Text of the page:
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Meet Surf Dog Ricochet

I love dogs. They are noble and heroic and worthy of being included in my romantic suspense stories. For many years, Gus and Talley, my two Golden Labs, were my constant companions; they inspired me to include four-legged characters in my books because of the unique relationships people and animals share.

When I was researching topics for today’s blog, I came across a website for an impressive canine–Surf Dog Ricochet (or Ricki, as she is called). The achievements of this very special SURFice dog® highlight the endearing qualities of all service dogs: loyalty, personality, dedication, steadfastness, comfort and unconditional love.

After “flunking out” of training as a service animal, Ricki’s owner wasn’t sure what to do with the puppy.  She enjoyed surfing and, at fifteen months, took third place in the Purina Incredible Dog Challenge surf competition. Ricki’s knack for surfing created a unique opportunity for her to work with special needs kids and peoples with disabilities on the water.

One of Ricki’s other talents is her ability to detect stress and anxiety in people. This is one reason therapy dogs are being used to treat service members with PTSD and children with autism. Read more on this on Ricochet’s website.

Over the course of Ricki’s career as a therapy dog and philanthropist, she has raised almost $500,000 for various causes, won top dog awards and become a media star. You can read her story in Ricochet: Riding a Wave of Hope with the Dog Who Inspires Millions and catch her in Super Power Dogs, which comes out in 2018.

Part of what is most inspiring about Ricki’s story is that her “pawsome” success as a surf therapy dog was not intentional. That’s a wonderful reminder that when life doesn’t go as planned or we fall short of our goals, there is still the potential to become or experience or achieve something amazing.

See Ricki’s incredible photos and learn more at her website: www.surfdogricochet.com.

Photos of Ricochet used with permission.

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Supporting Military Working Dogs

Anyone who knows me knows I’m a dog lover. Grayce Walters, the lead character in my contemporary romantic suspense series is also a dog lover, and I’ve included several canine characters in the Grayce Walters series.

I have a special place in my heart for military working dogs. These four-legged service members contribute so much to their units. If you’d like to learn more about military service dogs, check out these organizations dedicated to honoring and assisting active and retired military dogs.

 

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The United States War Dogs Association – features war dog history, information about the U.S. War Dogs Memorial, and how to participate with this organization.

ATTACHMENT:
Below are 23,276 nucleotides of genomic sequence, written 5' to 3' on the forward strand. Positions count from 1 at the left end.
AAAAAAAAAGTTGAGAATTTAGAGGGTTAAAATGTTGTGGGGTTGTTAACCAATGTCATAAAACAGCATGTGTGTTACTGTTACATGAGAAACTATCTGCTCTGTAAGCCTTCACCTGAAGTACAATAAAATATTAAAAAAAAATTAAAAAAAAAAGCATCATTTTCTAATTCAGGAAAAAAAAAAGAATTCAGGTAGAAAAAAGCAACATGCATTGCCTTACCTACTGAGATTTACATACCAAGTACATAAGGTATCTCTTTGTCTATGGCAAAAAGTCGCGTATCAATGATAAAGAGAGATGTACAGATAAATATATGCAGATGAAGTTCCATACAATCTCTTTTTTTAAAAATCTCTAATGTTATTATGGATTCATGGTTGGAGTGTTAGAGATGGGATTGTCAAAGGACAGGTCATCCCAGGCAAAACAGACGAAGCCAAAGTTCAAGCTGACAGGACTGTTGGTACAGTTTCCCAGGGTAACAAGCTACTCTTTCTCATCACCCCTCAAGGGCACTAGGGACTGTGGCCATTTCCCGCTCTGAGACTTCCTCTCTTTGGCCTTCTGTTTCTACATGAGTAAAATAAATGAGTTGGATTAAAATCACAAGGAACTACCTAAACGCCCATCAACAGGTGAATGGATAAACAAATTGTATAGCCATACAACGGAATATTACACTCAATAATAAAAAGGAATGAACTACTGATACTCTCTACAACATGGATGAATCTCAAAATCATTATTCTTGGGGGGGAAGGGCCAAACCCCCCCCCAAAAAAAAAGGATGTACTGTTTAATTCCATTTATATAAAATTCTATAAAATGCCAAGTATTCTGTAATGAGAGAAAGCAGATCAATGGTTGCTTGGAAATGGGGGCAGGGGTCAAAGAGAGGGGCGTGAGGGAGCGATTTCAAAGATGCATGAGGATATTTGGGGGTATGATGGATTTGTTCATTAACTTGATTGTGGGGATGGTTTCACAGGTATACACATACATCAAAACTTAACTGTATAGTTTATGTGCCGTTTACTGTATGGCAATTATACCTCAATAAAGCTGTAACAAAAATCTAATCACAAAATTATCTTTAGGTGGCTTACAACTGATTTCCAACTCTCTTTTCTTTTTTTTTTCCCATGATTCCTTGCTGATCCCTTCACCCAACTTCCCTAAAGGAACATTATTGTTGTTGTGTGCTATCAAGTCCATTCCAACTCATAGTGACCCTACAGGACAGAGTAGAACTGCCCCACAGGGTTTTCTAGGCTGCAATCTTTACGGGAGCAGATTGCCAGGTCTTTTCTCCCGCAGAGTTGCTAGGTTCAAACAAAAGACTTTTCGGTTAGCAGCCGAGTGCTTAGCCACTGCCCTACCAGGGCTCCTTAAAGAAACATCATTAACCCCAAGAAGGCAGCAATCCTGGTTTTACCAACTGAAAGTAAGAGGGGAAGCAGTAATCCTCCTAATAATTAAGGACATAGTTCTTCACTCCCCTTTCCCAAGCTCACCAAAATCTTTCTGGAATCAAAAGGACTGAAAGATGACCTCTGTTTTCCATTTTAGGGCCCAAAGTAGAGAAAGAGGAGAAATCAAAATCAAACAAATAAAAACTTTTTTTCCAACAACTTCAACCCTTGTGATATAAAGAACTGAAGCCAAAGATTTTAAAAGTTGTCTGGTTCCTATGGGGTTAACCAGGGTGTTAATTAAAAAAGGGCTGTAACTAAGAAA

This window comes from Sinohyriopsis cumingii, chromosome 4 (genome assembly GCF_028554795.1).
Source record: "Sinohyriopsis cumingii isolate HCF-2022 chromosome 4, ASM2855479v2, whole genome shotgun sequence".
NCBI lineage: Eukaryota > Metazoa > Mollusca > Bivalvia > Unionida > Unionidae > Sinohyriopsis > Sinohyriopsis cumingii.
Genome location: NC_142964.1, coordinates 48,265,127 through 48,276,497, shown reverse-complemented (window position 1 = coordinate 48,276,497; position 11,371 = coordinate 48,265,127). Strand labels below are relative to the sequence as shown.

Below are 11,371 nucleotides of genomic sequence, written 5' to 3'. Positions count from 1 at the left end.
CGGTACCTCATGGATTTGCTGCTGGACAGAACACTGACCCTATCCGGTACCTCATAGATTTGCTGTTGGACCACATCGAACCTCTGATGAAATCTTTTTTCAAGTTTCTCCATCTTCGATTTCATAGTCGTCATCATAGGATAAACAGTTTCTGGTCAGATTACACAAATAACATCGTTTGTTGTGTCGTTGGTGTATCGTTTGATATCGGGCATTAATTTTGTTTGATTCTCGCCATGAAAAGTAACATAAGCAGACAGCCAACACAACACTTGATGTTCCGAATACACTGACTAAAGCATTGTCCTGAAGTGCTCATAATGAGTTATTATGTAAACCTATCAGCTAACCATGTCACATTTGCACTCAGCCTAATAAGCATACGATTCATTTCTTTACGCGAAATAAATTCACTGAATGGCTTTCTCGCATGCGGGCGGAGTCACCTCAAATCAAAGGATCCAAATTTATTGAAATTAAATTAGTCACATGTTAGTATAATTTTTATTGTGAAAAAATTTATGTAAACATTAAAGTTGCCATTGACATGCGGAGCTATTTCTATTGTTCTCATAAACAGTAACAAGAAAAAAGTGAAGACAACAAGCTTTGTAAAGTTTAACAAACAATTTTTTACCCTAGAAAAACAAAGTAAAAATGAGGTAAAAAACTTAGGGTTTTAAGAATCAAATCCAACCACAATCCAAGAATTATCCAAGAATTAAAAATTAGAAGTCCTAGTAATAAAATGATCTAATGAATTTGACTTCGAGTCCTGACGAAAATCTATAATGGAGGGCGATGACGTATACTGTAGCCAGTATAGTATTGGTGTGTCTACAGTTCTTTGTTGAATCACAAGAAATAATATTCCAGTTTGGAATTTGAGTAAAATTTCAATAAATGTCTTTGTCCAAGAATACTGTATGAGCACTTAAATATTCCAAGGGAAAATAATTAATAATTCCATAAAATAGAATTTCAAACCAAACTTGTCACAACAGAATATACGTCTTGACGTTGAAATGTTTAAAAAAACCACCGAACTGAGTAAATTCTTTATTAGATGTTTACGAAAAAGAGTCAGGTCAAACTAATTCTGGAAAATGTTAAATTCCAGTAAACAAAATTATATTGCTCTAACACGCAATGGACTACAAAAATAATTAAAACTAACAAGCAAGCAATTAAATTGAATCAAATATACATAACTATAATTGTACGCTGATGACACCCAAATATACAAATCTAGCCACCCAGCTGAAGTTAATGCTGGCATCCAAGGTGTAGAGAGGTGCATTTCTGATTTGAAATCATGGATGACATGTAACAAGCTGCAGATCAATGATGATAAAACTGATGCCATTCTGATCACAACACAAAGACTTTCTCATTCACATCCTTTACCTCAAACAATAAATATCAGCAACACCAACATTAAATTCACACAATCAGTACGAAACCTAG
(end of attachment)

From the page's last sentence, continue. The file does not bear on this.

Save a Vet – provides adoption and rescue support for military and law enforcement working dogs.

Operation Military Care K9 – collects and distributes care packages to military working dogs and their handlers.

Kevlar for K9s – works to provide bulletproof vests for working canines.

 

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If you would like more stories or information about military working dogs, check out these sites or click HERE for a full listing of military working dog organizations/resources.

Dogs of the Navy SEALs

The Dogs of War

Canines in Combat

10 Things You Might Not Know About Soldier Dogs

Dogs of War: 23 Facts You Never Knew About Military Working Dogs

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A Veterans Day giveaway in honor of 'war dogs'

Friday, November 11, is Veterans Day. This national holiday is dedicated to honoring veterans of the armed services (Army, Navy, Marine Corps, Air Force, National Guard, and Coast Guard) who served to protect our country.

Did you know Veterans Day originated from Armistice Day, a holiday enacted in recognition of WW I soldiers? Click HERE to read more about the history of Veterans Day.

In addition to honoring the men and women who have served, I like to acknowledge the contributions of canine service members. I’m not the only American in awe of “war dogs.”  There are several organizations dedicated to honoring and assisting active and retired military dogs.

 

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The United States War Dogs Association – features war dog history, information about the U.S. War Dogs Memorial, and how to participate with this organization.

Save a Vet – provides adoption and rescue support for military and law enforcement working dogs.